Fujifilm has thrown the kind of shade worthy of RuPaul's Drag Race, by "welcoming" Xiaomi to the 100-megapixel club… by oh-so subtly taking a dig at the sensor size of Xiaomi's new product.
The Chinese smartphone maker made headlines this week by releasing the Xioami Mi Note 10 (opens in new tab), the world's first 100MP phone, with image quality that threatens the best camera phones (opens in new tab) on the market.
However, not all 100-megapixel sensors are made equal. While Xiaomi's phone does indeed possess 100MP resolution (108MP, actually), those pixels and the overall sensor size simply cannot compare to the Fujifilm GFX 100 (opens in new tab) – whose massive medium format sensor is magnitudes larger in both physical size and performance.
So when Fujifilm posted on Chinese social media site Weibo, giving Xiaomi a warm welcome to the 100MP club, it seemed on the surface to be a gregarious gesture from the camera giant.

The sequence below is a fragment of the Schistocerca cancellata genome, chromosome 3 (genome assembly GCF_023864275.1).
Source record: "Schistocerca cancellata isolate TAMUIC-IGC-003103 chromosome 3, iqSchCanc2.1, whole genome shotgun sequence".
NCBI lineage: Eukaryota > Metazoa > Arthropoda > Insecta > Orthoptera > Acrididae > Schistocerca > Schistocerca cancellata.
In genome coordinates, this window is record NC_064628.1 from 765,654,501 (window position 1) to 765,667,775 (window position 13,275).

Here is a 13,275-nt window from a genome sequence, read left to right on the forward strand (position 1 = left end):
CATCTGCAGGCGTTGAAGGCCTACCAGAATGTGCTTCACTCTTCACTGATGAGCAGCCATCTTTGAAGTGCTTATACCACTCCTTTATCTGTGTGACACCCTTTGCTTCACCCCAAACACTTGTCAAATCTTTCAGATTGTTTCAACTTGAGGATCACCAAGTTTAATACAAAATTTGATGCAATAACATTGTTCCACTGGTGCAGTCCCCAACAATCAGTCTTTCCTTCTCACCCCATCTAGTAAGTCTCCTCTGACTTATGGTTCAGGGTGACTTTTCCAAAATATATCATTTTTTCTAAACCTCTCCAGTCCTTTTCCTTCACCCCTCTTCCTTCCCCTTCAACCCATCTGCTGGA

However, closer inspection of the image reveals that the GFX 100 sensor bears a smaller box – which indicates the actual size of Xiaomi's 100MP sensor compared to its own.
The actual message, therefore, seems to be 'welcome to the 100MP club, but don't forget what a real 100MP sensor looks like'.
The comments section, ablaze with snipes and satire from followers, saw a comment from Fujifilm to "encourage Xiaomi’s innovation for mobile phones". However, while we'd love to think this was the manufacturer being magnanimous, it did seem to be a similarly patronizing dig along the lines of 'bless them for trying!'
What's fascinating about this whole situation (aside from the level of thinly veiled corporate snide) is the fact that Fujifilm actually has a hand in the Isocell technology that's inside the Xiaomi Mi Note 10. Fujifilm and Samsung announced a partnership (opens in new tab) in July to work together on Isocell sensors, so it's a curious little dig.
Of course, given that Phase One makes 100MP (and, indeed, 150MP) sensors that are true medium format in size, Fujifilm should probably know better than to belittle the size of other manufacturer's sensors…